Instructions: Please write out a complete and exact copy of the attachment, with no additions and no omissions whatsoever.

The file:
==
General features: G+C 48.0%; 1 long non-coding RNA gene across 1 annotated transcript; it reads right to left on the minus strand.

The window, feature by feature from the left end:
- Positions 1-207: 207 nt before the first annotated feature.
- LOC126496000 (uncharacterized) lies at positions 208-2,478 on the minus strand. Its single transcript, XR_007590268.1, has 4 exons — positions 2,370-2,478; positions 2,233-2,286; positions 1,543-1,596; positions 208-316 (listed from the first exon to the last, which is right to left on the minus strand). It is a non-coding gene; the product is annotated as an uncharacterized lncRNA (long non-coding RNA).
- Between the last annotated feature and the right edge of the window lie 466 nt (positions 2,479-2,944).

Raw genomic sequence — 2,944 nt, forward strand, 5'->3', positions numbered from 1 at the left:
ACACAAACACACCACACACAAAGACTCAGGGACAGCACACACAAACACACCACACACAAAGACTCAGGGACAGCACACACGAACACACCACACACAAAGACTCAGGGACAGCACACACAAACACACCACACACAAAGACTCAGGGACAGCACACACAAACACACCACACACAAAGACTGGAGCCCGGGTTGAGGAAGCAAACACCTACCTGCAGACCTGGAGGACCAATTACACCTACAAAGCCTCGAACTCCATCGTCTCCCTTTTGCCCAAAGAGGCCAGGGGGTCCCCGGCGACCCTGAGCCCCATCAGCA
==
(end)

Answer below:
General features: G+C 48.0%; 1 long non-coding RNA gene across 1 annotated transcript; it reads right to left on the minus strand.

The window, feature by feature from the left end:
- Positions 1-207: 207 nt before the first annotated feature.
- LOC126496000 (uncharacterized) lies at positions 208-2,478 on the minus strand. Its single transcript, XR_007590268.1, has 4 exons — positions 2,370-2,478; positions 2,233-2,286; positions 1,543-1,596; positions 208-316 (listed from the first exon to the last, which is right to left on the minus strand). It is a non-coding gene; the product is annotated as an uncharacterized lncRNA (long non-coding RNA).
- Between the last annotated feature and the right edge of the window lie 466 nt (positions 2,479-2,944).

Raw genomic sequence — 2,944 nt, forward strand, 5'->3', positions numbered from 1 at the left:
ACACAAACACACCACACACAAAGACTCAGGGACAGCACACACAAACACACCACACACAAAGACTCAGGGACAGCACACACGAACACACCACACACAAAGACTCAGGGACAGCACACACAAACACACCACACACAAAGACTCAGGGACAGCACACACAAACACACCACACACAAAGACTGGAGCCCGGGTTGAGGAAGCAAACACCTACCTGCAGACCTGGAGGACCAATTACACCTACAAAGCCTCGAACTCCATCGTCTCCCTTTTGCCCAAAGAGGCCAGGGGGTCCCCGGCGACCCTGAGCCCCATCAGCA